Why Aren’t my Radiators Getting Hot?

Since the passing of The Beast From The East, inefficient radiators have become a pretty big concern for homeowners, mostly due to the cold temperatures making their lack of functionality more noticeable.

Not only does this drastically affect the thermal comfort of your home, but inefficient radiators also lead to longer running times and therefore higher energy bills. So, we put together a bit of a self-help guide for those who are struggling with their radiators!

My radiators are warm at the bottom but cold at the top…

This is actually a really common problem and is very simple to solve. If your radiators are warm  at the bottom but cold at the top this generally indicates that there is trapped air within the radiator. This often occurs because of a build-up of hydrogen, or for non-combi systems if you have an open tank in your loft for an immersion heater, or even if you’ve recently had a new central heating system installed with the pump above the supply pipe – this can increase the air intake.

The radiators that will most likely need bleeding the most often are the ones at the top of the house (so check your bedrooms, although apparently people sleep better in a cooler room) because air rises.

How do I bleed my radiators?

  1. Turn off your central heating and let it cool down. You need to do this so that a) you won’t be scolded by hot water and b) you’ll be letting out the optimal amount of air, because water expands when it is hot, therefore cold water will take up less space and allow for more air to escape.
  2. Find your radiator valve key, which is probably at the bottom of your household junk drawer (wherever it is, you should have one but you can buy them cheap if necessary!).
  3. Insert the (probably dusty) key into the valve on the top of the radiator while holding a rag underneath it to catch any escaping fluid.
  4. Turn the key slightly until you hear the sweet hissing sound of escaping air. Depending on how much trapped air is in your radiators, this could go on for a while – but be prepared to turn it quickly again when the air runs out, because water will rapidly follow!
  5. Bleed all the radiators in your house then switch your heating back on – you’ll need to assess whether there is any more trapped air, as the air moves around the system and could return to the same radiator from a different area of the house. If this is the case, start the whole process again!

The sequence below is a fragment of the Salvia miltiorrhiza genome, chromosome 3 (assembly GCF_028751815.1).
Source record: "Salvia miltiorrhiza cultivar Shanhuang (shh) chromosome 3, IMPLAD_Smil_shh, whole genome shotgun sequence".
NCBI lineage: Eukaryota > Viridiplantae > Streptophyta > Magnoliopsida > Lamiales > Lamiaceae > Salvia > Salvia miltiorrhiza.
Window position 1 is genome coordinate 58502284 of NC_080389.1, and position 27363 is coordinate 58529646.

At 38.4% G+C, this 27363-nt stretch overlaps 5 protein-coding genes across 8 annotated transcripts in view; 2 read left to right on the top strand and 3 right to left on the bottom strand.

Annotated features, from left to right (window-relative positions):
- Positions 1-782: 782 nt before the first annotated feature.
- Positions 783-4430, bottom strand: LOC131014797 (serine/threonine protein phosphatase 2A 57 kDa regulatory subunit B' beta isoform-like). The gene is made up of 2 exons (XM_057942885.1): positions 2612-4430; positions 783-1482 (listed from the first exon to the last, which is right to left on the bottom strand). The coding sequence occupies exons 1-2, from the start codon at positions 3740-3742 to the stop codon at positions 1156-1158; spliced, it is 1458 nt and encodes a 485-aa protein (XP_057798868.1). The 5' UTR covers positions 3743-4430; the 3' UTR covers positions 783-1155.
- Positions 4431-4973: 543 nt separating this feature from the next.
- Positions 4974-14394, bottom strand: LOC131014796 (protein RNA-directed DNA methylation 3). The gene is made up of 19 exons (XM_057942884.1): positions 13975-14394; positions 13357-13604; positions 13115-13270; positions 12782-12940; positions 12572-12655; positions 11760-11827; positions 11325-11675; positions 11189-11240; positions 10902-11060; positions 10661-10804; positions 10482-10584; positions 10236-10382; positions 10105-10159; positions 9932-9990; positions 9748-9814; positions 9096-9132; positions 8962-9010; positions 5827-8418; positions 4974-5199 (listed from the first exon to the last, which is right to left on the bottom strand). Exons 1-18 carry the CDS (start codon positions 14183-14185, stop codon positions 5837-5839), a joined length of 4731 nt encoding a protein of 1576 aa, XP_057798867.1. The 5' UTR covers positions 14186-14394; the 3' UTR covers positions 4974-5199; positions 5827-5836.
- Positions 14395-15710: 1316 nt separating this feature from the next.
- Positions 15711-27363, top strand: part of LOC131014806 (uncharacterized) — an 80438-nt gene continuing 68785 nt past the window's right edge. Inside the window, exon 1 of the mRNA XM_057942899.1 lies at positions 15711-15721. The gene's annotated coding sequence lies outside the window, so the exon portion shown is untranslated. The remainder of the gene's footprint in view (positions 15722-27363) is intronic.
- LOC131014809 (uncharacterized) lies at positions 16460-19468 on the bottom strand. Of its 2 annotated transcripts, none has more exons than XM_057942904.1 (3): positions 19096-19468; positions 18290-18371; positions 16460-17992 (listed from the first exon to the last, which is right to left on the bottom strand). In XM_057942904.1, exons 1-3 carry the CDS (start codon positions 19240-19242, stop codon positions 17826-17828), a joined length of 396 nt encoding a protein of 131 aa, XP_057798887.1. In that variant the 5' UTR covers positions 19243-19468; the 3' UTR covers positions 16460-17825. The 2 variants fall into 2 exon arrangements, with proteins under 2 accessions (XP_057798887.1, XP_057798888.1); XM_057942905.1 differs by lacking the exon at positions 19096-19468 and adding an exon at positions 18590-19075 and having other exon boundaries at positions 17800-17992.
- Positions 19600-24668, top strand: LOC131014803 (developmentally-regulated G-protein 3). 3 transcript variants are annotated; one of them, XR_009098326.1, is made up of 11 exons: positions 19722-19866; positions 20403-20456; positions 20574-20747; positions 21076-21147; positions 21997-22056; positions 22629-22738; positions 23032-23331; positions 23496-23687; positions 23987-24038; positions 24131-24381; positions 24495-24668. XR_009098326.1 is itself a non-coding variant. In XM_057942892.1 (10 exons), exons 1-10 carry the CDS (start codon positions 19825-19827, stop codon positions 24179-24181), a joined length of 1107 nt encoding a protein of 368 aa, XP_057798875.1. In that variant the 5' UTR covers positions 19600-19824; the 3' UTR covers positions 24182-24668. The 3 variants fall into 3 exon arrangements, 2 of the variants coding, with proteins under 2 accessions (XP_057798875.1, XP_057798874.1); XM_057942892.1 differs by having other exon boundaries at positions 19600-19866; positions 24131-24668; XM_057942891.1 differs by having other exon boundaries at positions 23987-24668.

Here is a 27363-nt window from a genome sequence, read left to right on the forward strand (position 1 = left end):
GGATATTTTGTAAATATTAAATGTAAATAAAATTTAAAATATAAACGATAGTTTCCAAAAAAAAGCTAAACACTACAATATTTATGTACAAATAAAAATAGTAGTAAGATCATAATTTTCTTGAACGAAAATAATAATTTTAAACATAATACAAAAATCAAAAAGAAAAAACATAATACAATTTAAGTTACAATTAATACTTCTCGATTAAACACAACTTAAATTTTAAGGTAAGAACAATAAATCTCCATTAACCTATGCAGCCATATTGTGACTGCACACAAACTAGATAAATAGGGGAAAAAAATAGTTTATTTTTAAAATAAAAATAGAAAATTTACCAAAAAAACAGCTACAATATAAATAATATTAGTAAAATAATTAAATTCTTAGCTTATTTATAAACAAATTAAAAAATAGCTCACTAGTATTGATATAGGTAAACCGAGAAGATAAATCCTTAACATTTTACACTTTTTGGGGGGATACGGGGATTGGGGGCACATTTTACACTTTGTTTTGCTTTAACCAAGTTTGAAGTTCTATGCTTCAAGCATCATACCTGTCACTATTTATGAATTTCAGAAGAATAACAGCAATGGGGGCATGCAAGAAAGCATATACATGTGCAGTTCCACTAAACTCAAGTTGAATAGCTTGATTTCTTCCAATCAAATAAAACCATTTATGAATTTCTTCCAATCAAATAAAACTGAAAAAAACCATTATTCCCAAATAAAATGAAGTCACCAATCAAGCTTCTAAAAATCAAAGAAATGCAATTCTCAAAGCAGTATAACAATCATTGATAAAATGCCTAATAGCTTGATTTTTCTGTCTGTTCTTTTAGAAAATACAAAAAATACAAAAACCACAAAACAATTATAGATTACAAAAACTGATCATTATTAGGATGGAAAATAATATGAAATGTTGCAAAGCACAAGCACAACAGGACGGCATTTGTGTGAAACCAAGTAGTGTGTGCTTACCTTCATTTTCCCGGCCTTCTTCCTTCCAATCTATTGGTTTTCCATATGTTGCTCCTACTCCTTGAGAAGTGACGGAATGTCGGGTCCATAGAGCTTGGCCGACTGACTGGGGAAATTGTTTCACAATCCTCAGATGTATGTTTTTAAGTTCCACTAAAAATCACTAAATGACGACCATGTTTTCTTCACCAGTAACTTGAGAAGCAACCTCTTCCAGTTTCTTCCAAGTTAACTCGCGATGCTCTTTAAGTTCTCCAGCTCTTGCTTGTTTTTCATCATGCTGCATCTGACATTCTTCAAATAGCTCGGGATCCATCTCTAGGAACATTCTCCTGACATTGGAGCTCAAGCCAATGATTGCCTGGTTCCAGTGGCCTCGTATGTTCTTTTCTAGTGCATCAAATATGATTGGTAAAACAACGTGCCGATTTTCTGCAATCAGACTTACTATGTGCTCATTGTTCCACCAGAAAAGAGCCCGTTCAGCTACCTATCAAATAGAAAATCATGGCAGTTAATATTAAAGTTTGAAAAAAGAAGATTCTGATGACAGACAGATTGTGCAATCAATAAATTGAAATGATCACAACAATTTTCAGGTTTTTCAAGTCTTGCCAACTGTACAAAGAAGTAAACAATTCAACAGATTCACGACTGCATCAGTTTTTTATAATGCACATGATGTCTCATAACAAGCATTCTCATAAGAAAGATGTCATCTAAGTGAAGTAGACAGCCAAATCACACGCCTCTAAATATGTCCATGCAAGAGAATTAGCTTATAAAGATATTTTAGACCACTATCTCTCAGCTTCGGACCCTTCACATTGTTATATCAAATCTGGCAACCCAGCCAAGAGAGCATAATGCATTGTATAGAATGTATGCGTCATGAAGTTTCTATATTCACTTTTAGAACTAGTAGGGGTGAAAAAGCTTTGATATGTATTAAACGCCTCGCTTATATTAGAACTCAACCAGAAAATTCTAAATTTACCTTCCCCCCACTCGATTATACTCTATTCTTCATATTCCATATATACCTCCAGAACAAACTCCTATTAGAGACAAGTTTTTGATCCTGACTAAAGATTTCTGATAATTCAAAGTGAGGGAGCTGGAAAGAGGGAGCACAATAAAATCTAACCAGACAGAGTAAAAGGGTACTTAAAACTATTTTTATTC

My radiators are warm at the top and cold at the bottom…

Unfortunately if this is the case then you have a bigger job on your hands. Radiators that are warm at the top and cold at the bottom generally means that they have a layer of gunk at the bottom which is stopping it from getting properly hot. This effectively means that you’ll have to clean out your radiators, which you can do yourself if you’re a DIY kind of person. You also have the option of paying someone to do it for you by power flushing – this would generally cost a couple of hundred quid.

To clean out your radiators they need to be removed from the wall and the plumbing in order to rinse them through. Here’s a very basic rundown on how to do it:

  1. Turn off your central heating. When you remove the radiator from the wall, water will gush out and you certainly don’t want that to be hot water. So make sure the radiators are cold and the heating has been off a while.
  2. Be ready with old towels and washing up bowls/pans to catch the escaping water. You may need to get a couple of friends to help you out, or rope in the kids to hold the pots and pans at the ready…
  3. Turn the valves at both ends off. You should be able to turn the thermostatic valve (temperature valve) off with your hands by twisting it, but the lockshield valve you may need a wrench.
  4. Loosen the nuts that connect the thermostatic valve to the radiator. At this point, dirty water will probably come flooding out, so watch out for the cream carpets!
  5. Turn the nut on the lockshield valve and the radiator should be removable from the wall.
  6. Carry the radiator outside and attach a hosepipe to one of the valves to let the running water flush the radiator out. Once you’ve done this, re-attach it to the wall.

My radiators are cold all over

First thing’s first, check that your boiler/central heating is switched on!

If everything’s on but your radiator is still cold, you will need to establish whether it’s just one radiator that isn’t working or whether there’s a fault in the system. To do this, switch off all the radiators in your house except the cold one and check to see whether it heats up. If it does, switch on all the others one by one and identify if any other radiators are cold/need bleeding.

Check that your valves are open; if you have a thermostatic valve then just to be sure you may want to double check that it’s switched on! If it is switched on then you will need to check whether your thermostatic valve is working because these can sometimes seize up.

To check if it’s working, you’ll have to take the top of the valve off and check that the pin is moving up and down; if not, give it a tap and see if that fixes it. If it still won’t heat up after all of this, then you may need to replace the valve and/or call in a professional!

If you’re interested in getting a new boiler then try our partners over at Heatable, who offer finance options starting at only £10.28 a month.

We hope this has given you a few ideas as to how you can solve your inefficient radiator problems. It’s such a bore to deal with but so worth it when you think about how much money you will save just from having an efficient heating system.

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